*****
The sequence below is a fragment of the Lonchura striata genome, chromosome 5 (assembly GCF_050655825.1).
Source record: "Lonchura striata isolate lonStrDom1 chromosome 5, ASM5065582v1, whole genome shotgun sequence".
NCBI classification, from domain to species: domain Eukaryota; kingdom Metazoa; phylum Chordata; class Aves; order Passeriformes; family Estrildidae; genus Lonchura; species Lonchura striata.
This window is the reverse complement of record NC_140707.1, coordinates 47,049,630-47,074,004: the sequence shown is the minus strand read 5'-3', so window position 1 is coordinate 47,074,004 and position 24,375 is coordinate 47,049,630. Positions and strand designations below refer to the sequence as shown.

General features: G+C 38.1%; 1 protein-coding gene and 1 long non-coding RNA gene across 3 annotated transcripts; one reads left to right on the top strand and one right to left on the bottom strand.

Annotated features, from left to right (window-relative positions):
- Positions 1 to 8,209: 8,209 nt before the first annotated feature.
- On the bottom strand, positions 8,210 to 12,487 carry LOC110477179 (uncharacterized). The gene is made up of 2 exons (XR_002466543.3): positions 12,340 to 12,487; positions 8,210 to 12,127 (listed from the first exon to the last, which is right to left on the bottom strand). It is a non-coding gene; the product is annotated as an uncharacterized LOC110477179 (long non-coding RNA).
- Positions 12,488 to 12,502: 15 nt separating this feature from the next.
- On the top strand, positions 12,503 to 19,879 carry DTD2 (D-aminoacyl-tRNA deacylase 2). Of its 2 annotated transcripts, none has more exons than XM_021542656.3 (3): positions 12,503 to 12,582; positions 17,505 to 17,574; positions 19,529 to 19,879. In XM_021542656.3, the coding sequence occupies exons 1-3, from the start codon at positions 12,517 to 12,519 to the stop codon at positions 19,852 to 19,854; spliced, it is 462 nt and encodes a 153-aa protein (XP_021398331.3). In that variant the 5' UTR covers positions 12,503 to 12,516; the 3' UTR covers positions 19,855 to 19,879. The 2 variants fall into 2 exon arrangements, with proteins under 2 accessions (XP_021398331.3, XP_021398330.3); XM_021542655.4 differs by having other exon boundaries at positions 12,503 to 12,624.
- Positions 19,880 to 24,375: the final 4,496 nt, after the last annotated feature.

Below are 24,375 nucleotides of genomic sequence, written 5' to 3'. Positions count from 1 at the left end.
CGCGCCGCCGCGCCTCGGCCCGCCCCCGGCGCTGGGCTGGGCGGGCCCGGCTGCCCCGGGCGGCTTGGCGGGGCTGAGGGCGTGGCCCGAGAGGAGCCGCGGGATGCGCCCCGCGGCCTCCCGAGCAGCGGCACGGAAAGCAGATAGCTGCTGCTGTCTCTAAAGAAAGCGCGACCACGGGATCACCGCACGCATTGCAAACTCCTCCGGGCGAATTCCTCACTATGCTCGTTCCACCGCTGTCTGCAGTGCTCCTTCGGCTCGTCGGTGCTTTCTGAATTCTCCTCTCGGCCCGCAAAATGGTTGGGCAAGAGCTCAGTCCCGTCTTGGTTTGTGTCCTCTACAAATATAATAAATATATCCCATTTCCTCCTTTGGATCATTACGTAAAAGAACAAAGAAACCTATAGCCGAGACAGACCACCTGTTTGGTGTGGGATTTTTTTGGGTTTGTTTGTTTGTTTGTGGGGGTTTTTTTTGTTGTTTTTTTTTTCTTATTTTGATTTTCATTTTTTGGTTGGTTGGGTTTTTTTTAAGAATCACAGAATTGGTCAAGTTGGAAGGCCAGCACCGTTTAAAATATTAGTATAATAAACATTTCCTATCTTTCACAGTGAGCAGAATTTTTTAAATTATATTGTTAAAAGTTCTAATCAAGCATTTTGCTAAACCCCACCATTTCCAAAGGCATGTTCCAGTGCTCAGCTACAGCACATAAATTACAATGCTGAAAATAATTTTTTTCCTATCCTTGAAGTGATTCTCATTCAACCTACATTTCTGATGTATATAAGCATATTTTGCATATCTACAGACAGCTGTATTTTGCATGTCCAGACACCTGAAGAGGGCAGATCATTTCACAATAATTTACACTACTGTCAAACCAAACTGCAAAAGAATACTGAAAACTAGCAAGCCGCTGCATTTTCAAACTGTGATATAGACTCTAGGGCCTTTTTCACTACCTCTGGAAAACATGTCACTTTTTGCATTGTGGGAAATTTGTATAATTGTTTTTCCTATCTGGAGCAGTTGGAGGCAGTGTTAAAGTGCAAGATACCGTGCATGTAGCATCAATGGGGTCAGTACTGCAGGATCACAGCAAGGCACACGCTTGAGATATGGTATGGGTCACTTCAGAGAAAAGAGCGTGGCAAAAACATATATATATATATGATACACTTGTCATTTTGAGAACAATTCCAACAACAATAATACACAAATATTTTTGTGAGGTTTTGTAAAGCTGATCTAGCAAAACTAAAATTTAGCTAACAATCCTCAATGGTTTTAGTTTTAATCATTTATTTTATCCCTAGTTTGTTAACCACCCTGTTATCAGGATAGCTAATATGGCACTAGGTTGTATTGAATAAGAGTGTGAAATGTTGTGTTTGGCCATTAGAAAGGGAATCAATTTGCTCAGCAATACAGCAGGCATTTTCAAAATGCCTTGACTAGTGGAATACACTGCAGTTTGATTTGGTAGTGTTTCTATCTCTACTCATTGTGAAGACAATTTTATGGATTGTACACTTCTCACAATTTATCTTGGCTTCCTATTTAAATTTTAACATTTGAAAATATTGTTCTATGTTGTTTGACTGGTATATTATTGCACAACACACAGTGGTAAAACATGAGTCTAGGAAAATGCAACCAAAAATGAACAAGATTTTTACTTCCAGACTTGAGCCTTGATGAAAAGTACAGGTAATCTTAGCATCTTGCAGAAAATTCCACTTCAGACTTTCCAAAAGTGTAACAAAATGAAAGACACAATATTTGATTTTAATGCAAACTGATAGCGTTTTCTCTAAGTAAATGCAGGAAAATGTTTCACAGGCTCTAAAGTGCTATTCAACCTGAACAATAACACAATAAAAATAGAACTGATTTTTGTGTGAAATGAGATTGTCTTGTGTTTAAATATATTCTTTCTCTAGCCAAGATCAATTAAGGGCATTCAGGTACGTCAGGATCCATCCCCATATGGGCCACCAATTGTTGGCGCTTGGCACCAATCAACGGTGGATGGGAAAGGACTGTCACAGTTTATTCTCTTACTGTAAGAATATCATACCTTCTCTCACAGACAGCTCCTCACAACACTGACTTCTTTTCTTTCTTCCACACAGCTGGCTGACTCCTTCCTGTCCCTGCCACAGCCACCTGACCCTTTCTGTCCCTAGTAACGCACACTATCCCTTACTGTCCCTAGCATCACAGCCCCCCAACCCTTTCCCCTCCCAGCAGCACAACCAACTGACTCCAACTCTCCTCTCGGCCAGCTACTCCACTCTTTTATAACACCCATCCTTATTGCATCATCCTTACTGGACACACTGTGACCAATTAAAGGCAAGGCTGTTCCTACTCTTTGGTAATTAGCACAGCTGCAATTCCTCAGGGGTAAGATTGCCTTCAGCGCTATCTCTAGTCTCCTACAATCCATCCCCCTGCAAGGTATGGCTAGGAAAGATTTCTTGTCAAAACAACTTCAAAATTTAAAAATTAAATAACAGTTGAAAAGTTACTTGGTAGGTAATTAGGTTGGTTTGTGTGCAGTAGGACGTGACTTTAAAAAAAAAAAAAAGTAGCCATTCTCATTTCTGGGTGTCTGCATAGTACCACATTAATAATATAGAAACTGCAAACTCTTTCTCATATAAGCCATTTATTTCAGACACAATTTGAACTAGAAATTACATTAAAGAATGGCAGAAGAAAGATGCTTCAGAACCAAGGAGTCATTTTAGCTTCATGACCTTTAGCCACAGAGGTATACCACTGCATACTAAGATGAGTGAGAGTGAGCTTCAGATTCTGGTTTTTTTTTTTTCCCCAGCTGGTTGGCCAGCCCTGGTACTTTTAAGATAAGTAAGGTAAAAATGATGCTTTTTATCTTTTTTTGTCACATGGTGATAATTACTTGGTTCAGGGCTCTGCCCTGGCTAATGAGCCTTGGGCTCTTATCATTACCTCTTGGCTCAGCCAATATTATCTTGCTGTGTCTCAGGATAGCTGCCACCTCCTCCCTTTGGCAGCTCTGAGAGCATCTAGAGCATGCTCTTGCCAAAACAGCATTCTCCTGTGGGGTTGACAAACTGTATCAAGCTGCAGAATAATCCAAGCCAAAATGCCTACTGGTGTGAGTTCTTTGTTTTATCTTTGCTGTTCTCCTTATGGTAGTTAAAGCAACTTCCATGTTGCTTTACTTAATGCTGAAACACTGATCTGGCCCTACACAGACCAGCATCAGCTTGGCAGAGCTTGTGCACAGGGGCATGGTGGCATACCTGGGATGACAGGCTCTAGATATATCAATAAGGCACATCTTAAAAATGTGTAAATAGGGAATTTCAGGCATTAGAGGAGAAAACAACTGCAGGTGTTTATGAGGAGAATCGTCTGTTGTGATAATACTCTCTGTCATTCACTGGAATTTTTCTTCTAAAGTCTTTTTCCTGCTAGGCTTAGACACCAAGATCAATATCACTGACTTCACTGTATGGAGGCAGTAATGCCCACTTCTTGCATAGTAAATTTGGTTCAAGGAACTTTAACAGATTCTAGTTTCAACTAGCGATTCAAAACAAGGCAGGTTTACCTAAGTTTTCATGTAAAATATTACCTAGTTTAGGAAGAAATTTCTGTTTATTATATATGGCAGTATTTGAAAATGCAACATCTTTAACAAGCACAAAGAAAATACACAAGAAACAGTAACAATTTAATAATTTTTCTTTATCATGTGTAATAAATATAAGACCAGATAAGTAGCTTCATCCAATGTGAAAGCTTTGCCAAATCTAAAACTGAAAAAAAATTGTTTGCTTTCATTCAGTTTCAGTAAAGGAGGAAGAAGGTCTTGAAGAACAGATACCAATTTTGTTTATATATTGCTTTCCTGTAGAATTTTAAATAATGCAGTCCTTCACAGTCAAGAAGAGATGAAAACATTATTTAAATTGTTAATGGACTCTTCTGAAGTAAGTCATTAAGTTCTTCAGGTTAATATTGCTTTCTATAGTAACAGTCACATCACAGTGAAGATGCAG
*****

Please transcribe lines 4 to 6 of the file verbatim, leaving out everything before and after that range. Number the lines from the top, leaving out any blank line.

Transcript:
This window is the reverse complement of record NC_140707.1, coordinates 47,049,630-47,074,004: the sequence shown is the minus strand read 5'-3', so window position 1 is coordinate 47,074,004 and position 24,375 is coordinate 47,049,630. Positions and strand designations below refer to the sequence as shown.

General features: G+C 38.1%; 1 protein-coding gene and 1 long non-coding RNA gene across 3 annotated transcripts; one reads left to right on the top strand and one right to left on the bottom strand.

Annotated features, from left to right (window-relative positions):